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Protests in Belfast as new Northern Ireland legacy law halting inquests and prosecutions related to the ‘Troubles’ take effect

Families of victims from Northern Ireland’s “Troubles” protested yesterday (May 1, 2024) in Belfast against a new UK law that they say denies them justice. The Northern Ireland Troubles (Legacy and Reconciliation) Act 2023 stops all pending coroner’s inquests and grants immunity to past combatants, affecting inquests into the deaths of 74 people.

Protestors at the demonstration held signs stating “Legacy families have a right to an inquest” and “Bill of Shame,” expressing their disappointment and anger. Suzanne Kerr, whose grandfather was killed by British soldiers in 1971, voiced the collective sentiment, saying, “It’s a very dark day for the families and for justice.”

The law aims to draw a line under the conflict, which claimed over 3,500 lives over three decades, by halting inquests, civil cases, and criminal prosecutions. It has faced widespread criticism for potentially protecting British army veterans and paramilitaries.

Critics include victims’ rights groups, political parties in Northern Ireland, the United Nations, and the EU’s Council of Europe. Amnesty International has criticized the law as a “cliff edge for truth, justice, and accountability,” and an international panel of experts has warned it might damage Britain’s international reputation.

The responsibility for investigating the Troubles has now shifted to the new Independent Commission for Reconciliation and Information Recovery. However, families at the protest expressed skepticism about the commission’s ability to deliver justice.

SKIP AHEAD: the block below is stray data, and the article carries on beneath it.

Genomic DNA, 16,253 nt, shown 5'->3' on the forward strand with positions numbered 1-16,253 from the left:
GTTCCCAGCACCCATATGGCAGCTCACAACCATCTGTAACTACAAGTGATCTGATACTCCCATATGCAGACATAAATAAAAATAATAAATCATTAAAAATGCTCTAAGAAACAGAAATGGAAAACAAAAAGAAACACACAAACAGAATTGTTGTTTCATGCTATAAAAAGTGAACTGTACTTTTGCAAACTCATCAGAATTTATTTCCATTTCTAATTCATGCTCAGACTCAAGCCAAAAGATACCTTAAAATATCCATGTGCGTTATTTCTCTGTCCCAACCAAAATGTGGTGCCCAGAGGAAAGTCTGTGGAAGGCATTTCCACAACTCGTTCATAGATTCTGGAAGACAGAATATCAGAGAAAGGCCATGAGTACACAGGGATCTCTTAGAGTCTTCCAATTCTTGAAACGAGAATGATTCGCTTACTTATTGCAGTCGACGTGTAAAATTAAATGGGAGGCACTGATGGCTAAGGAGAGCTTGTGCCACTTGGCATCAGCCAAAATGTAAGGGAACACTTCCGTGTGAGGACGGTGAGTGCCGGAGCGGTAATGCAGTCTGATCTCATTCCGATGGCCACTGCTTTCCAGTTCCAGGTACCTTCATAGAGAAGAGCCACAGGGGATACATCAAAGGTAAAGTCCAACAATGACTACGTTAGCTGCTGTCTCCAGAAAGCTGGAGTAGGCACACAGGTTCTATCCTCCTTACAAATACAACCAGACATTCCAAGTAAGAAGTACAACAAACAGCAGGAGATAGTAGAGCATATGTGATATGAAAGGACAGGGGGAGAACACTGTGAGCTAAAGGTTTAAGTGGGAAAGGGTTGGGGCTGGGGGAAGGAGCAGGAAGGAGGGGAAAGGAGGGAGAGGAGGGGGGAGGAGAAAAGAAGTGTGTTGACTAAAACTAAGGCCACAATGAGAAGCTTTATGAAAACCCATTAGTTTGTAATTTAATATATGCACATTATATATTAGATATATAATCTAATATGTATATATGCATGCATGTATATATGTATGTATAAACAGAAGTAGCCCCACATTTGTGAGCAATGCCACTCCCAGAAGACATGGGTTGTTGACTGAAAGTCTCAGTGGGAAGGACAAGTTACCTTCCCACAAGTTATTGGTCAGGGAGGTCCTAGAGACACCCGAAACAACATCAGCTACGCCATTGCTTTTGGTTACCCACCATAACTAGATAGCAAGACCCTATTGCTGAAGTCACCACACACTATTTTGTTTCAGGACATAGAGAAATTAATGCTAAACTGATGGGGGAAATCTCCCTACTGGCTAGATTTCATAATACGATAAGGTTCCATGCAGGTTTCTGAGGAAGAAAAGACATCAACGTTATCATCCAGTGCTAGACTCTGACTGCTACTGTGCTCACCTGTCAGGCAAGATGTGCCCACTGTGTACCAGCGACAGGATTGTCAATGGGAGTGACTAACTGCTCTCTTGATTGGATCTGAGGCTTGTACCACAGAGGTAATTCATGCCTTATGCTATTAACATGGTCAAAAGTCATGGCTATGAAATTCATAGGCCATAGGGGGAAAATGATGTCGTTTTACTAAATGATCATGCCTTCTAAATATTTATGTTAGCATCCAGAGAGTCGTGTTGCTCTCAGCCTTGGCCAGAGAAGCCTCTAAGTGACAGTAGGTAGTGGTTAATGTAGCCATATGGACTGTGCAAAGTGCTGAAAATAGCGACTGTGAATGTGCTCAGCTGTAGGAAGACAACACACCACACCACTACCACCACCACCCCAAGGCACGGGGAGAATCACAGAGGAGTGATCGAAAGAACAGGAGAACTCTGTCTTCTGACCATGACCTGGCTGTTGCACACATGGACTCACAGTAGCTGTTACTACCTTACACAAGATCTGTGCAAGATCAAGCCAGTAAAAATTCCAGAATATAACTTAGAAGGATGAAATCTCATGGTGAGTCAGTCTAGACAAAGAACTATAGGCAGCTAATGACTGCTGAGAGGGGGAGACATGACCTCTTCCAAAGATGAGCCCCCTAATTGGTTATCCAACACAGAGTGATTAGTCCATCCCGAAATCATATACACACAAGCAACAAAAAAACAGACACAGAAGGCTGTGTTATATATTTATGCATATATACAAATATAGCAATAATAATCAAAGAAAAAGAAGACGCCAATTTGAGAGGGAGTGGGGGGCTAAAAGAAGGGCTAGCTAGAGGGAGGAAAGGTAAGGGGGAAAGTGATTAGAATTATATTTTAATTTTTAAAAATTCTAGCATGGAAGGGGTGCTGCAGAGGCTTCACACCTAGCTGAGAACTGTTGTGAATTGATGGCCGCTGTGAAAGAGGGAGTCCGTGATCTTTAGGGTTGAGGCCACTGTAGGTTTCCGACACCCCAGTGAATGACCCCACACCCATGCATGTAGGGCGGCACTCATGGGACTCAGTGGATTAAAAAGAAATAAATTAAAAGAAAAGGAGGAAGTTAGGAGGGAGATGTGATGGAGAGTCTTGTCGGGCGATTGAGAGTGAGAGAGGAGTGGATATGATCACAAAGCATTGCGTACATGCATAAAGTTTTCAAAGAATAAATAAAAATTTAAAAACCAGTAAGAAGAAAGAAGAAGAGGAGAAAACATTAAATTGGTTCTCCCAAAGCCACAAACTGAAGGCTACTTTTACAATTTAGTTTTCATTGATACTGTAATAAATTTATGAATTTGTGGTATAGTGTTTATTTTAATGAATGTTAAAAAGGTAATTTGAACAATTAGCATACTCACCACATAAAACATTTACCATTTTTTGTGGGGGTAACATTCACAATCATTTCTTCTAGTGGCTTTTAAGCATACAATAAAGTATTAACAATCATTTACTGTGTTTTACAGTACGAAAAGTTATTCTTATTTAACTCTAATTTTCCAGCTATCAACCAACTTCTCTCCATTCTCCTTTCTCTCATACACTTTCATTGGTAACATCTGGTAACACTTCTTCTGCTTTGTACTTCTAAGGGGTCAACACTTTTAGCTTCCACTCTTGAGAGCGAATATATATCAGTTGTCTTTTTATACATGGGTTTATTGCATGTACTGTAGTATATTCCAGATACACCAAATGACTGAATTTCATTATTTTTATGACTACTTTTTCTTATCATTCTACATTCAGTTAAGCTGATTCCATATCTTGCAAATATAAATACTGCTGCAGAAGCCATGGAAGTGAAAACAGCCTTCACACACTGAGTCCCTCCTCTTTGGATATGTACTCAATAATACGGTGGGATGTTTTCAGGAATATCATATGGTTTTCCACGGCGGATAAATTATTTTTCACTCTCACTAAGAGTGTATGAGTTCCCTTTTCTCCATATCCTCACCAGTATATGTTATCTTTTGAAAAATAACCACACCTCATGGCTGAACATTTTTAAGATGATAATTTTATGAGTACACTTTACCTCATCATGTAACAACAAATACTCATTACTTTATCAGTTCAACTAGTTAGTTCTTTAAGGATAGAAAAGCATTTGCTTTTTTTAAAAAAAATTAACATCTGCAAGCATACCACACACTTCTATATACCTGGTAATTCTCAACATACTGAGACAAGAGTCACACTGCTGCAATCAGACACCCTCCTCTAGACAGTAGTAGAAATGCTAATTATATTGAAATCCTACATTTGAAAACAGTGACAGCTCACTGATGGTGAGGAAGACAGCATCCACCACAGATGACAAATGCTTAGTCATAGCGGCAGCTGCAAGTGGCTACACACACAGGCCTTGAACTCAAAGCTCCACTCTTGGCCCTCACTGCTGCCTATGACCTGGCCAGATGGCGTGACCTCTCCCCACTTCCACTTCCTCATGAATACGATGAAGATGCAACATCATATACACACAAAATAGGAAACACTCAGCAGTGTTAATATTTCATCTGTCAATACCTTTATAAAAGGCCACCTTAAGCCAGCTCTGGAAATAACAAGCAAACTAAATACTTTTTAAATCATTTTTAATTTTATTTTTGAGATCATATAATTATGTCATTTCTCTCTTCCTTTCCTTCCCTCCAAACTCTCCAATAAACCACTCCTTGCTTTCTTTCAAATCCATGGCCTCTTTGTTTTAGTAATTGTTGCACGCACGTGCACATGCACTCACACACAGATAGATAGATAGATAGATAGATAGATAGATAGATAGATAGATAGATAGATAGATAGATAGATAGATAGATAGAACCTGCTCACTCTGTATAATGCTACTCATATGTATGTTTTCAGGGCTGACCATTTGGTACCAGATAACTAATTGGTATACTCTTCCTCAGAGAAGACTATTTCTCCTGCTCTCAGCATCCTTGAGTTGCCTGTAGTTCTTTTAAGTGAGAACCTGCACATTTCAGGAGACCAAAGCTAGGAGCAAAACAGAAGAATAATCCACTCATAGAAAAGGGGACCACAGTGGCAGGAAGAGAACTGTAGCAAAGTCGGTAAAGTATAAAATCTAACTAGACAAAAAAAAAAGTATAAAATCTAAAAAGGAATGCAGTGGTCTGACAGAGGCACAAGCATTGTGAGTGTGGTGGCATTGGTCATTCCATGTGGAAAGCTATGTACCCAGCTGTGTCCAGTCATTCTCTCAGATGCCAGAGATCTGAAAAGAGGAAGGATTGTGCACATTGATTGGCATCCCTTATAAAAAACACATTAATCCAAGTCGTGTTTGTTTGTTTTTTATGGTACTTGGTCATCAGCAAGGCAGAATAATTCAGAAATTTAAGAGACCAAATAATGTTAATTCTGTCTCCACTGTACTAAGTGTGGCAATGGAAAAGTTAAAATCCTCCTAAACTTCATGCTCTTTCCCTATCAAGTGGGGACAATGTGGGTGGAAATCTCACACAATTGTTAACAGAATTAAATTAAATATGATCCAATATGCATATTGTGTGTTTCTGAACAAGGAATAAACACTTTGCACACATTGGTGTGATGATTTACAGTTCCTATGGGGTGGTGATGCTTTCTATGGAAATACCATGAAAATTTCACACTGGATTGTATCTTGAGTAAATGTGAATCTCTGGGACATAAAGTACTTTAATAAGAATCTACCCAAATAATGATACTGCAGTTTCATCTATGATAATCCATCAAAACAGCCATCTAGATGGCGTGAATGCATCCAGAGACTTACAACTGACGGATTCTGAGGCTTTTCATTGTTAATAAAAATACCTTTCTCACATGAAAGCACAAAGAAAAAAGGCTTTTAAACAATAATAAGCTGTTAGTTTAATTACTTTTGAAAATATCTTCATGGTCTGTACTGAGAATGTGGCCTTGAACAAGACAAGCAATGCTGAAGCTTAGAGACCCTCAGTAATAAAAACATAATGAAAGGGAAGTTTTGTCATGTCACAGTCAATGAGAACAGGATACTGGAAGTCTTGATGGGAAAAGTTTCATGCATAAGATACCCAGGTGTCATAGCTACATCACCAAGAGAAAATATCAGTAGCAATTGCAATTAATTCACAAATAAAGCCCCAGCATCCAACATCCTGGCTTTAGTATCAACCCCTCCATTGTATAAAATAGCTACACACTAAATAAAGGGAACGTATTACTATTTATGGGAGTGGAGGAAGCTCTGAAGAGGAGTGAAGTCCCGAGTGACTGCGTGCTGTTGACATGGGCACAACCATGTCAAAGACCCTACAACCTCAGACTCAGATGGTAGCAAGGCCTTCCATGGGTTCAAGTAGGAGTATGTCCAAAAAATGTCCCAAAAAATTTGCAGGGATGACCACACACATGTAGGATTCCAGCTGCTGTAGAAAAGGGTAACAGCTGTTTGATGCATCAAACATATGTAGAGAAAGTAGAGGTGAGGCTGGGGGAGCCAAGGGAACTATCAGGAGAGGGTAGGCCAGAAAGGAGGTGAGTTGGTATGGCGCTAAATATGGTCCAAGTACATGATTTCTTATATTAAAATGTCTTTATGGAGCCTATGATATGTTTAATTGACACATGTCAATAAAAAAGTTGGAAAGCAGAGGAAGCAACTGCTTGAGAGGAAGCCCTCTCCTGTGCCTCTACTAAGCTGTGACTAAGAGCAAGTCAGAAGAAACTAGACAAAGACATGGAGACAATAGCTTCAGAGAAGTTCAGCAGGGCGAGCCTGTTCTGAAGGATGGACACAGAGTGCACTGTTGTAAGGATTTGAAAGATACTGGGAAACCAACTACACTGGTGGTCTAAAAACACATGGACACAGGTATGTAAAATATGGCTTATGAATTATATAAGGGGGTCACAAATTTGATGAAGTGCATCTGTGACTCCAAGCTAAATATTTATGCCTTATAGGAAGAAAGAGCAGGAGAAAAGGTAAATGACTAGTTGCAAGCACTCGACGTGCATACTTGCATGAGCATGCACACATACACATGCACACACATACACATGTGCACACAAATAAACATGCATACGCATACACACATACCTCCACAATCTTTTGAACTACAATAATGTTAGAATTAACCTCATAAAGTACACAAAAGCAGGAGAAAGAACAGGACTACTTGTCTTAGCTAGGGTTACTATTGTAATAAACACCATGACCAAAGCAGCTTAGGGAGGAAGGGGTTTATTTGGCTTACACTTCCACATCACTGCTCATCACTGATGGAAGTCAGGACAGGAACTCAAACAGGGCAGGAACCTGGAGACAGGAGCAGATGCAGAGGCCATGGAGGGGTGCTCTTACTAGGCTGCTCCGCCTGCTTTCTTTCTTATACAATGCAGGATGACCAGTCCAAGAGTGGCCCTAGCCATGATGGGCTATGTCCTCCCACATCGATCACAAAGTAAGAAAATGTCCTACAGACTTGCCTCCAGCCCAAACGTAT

The protests come as the Ministry of Defence (MoD) back in London comes under intense scrutiny as the Inquiry into allegations of unlawful killings and cover-ups by UK Special Forces in Afghanistan faces significant delays and procrastination. In additon, Johnny Mercer, the UK’s Veterans’ Minister, has received an extension until May 8 to comply with an order from the Afghanistan Inquiry, which requires him to reveal the identities of individuals who informed him about potential war crimes by British special forces in Afghanistan, only adds to a sense that tensions are emerging between the inquiry and the MoD.

Mercer, who risks imprisonment for non-compliance, had previously resisted disclosing these names during his March testimony, citing the need to protect the integrity of his informants. The inquiry issued a Section 21 notice demanding Mercer justify his refusal to provide the information. The situation underscores significant tensions between the need for confidentiality and the imperatives of justice and accountability in the ongoing investigation into these serious accusations.

What is unfolding in Northern Ireland raises even more questions as to the impunity enjoyed by British troops in the face of miscarriages of justice.